The last reported prisoner exchange occurred on Feb. 8 with 100 Ukrainian POWs returned from Russian captivity. Before that, on Jan. 3, 230 prisoners were exchanged in the largest prisoner exchange since the start of Russia’s full-scale invasion.

Previously, Moscow had gone months without a POW exchange, refusing to continue the practices in an alleged effort to turn Ukrainian families of POWs against their own authorities.

Zelensky said that despite some believing that an all-for-all was only possible after the end of the war, he hoped that there was "an opportunity to try to make this happen earlier," pointing towards the upcoming peace summit which is being held on June 15-16.

Zelensky noted that Ukraine has three priorities for the Global Peace Summit in Switzerland: energy and nuclear security, free navigation of the Black and Azov seas, and the humanitarian issues of an all-for-all POW exchanges, as well as returning Ukrainian children who have been forcefully deported to Russia.

Russia, the aggressor in the ongoing war, will not be invited to the Peace Summit "at this stage," the Swiss government announced on May 3.

Russia coerces Cubans to fight against Ukraine

Leaked documents reveal that Russia has been coercing Cuban citizens into the Russian army with salaries of approximately $2,000 per month, in addition to offers of a Russian passport within months of signing up, a BBC investigation revealed on May 4.

According to the BBC, hundreds of Cubans have allegedly joined Russia's Armed Forces since the start of the full-scale invasion in February 2022, online leaks reveal.

At least 200 names of Cubans were leaked in September and October 2023 by pro-Ukrainian hackers, with the BBC confirming at least 31 accounts whose names matched leaked records appearing to be in Russia or linked to the Russian army.

The BBC investigation further revealed social media posts suggesting some Cubans are receiving Russian passports within months of signing up for the Armed Forces, a theory that was corroborated by local media reports suggesting that citizenship to newly-recruited Cuban fighters would be granted "in the future."

Other Cubans who have moved to Russia on the prospects of finding work in the construction industry were reportedly instead sent to Ukraine's eastern front. In September 2023, Cuba uncovered a human trafficking ring aimed at recruiting people to fight for Russia, a violation that Cuba's Foreign Affairs Ministry "firmly rejects."

‘I’d be a king in Somalia with this money:’ Foreign POWs on being lured to fight for Russia in Ukraine
Adil Muhammad, a Somali, sits in a Russian military uniform among other prisoners of war (POWs) in a press conference in Ukraine’s capital in mid-March. The former infantryman was captured in combat near Marinka in Donetsk Oblast while fighting with the Russian army in Ukraine in early 2024, five

Russia continues to increase its campaign to recruit foreigners in neighboring countries and exploited migrant workers for its war against Ukraine to avoid domestic mobilization. Foreign recruits from Nepal, Cuba, Uzbekistan, Armenia, Kazakhstan, Somalia, as well as additional central Asian and African countries, have served as primary targets for recruitment.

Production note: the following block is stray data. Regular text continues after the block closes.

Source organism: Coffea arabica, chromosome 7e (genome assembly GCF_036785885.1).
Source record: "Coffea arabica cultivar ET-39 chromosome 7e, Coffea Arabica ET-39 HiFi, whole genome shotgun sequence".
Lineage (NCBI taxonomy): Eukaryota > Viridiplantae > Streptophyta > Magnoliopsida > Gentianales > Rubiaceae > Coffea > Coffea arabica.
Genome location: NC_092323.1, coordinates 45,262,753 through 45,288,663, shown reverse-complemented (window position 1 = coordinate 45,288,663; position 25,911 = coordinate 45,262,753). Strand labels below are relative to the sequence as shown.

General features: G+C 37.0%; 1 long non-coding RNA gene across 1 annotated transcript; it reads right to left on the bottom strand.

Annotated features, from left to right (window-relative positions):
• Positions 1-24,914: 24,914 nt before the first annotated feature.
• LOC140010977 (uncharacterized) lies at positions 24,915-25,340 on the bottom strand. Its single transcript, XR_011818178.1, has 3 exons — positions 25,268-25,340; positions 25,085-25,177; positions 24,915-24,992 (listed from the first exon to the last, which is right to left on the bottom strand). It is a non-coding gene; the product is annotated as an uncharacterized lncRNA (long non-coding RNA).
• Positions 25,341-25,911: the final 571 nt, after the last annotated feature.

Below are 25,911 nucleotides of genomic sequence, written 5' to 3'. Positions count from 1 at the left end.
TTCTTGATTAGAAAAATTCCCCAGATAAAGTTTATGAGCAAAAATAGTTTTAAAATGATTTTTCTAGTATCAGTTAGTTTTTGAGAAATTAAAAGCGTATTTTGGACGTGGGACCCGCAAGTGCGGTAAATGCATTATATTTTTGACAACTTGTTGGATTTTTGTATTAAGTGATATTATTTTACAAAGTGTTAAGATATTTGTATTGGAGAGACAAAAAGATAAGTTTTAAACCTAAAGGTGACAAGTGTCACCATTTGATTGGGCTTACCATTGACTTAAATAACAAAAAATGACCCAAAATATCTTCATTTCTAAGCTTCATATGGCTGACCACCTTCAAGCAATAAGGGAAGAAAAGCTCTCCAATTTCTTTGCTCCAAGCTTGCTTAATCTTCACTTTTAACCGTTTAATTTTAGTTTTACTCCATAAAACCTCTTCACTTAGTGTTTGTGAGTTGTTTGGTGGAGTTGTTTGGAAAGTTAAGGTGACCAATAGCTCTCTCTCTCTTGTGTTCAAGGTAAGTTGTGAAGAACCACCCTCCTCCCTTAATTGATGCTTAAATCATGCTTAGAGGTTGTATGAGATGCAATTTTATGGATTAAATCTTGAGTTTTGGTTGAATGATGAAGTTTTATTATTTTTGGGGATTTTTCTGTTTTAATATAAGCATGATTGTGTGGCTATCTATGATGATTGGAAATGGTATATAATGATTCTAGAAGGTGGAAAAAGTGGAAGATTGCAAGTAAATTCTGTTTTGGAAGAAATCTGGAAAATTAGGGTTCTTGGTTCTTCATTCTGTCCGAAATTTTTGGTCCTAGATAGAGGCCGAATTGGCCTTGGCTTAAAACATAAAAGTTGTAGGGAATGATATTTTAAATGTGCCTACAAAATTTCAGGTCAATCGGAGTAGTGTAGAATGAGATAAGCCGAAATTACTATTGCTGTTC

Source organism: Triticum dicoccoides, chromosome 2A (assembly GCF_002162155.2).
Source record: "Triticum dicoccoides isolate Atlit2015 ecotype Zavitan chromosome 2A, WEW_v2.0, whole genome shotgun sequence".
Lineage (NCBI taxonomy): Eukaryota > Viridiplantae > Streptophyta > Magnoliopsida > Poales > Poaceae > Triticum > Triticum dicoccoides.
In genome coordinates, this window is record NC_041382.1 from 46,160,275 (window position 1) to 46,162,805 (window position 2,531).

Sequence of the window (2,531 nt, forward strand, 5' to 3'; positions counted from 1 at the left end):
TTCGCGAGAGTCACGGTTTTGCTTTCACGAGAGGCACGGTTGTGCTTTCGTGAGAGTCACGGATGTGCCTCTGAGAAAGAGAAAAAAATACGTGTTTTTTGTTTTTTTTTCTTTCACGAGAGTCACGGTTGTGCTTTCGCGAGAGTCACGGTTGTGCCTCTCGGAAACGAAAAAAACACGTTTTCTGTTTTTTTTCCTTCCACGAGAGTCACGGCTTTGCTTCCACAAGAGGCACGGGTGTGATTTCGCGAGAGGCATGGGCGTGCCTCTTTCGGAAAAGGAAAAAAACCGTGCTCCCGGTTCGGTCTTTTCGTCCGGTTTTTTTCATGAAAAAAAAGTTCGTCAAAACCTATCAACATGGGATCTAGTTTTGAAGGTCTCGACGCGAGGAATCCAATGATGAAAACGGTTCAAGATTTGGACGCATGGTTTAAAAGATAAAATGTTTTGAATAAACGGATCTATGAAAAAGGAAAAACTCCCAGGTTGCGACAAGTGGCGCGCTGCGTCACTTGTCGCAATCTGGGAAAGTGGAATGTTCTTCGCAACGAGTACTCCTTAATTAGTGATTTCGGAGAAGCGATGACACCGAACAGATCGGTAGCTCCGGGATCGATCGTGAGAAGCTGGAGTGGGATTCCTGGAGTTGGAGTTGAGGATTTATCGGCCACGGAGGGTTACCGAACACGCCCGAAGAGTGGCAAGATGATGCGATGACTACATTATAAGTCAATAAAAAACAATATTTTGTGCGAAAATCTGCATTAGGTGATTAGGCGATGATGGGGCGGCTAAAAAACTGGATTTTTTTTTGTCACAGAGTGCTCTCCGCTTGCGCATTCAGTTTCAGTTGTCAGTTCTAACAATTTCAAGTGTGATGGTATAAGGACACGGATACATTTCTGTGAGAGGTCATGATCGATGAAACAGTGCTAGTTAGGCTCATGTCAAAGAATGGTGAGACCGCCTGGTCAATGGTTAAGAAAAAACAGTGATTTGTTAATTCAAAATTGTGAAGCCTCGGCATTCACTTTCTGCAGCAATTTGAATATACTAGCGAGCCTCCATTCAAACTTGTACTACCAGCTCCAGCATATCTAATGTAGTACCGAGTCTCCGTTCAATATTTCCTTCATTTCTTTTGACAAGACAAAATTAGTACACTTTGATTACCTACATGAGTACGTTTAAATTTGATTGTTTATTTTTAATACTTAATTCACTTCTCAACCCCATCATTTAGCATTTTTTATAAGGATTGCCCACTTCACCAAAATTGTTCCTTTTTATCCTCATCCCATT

In January, Russian President Vladimir Putin issued a decree allowing foreign nationals who join the Russian Armed Forces to be able to apply for Russian citizenship.

Cuba and Russia, two allies since the start of the Cold War, have reciprocal visa-free travel between the countries, as well as direct flights between Havana and Moscow.

Russian attacks

Russian forces struck a residential area in downtown Kharkiv on May 5, injuring at least 15 people on Orthodox Easter Sunday, according to local authorities.

The Kharkiv Oblast Prosecutor's Office clarified that Russian forces attacked the city with three newly-developed UMPB D-30 SN glide bombs.

Russia typically uses laser-guided or satellite-guided KAB bombs, with payloads ranging from 250 to 1,500 kilograms, against Ukrainian military and civilian targets.

Soviet-era dumb bombs are fitted with cheap gliding kits, allowing them to fly much further and more accurately.

Russia has recently intensified attacks against Kharkiv, using missiles, glide bombs, and kamikaze drones to destroy energy infrastructure and kill civilians.

Meanwhile, Ukrainian air defense units destroyed 23 of the 24 Shahed-type drones that Russia launched overnight, the Air Force reported on May 5.

The Russian drones were launched from the neighbouring Kursk Oblast of Russia, as well as from occupied Crimea.

All of the drones Russia launched were intercepted over Kharkiv, Kherson, and Dnipropetrovsk oblasts. Mobile fire groups of the Ukrainian Air Force were involved in repelling the air attacks.

One night with Ukrainian drone hunters near Russia
Editor’s note: Due to the security protocols of the Ukrainian military, soldiers featured in this story are identified solely by first names and call signs. SUMY OBLAST – Soldiers from one of Ukraine’s 117th Territorial Defense Brigade mobile air defense squads call themselves fowlers. The unit’s…

Russian attacks across Ukraine killed four people and injured 19 over the past day, regional authorities said on May 5.

In recent months, Russian attacks on critical infrastructure have increasingly targeted Ukrainian energy facilities.

Russian strikes against Ukraine's energy infrastructure have cost the state over $1 billion in damage, Energy Minister Herman Halushchenko said on May 5 on national television.

The most damage was caused by the attacks on thermal, and hydro electricity generation facilities. Russian troops have been attacking other energy infrastructure facilities on a daily basis as well, using drones, artillery, and missiles.

In a most recent development, Russian forces struck the Sloviansk Thermal Power Plant in Donetsk Oblast, damaging several sites at the power plant.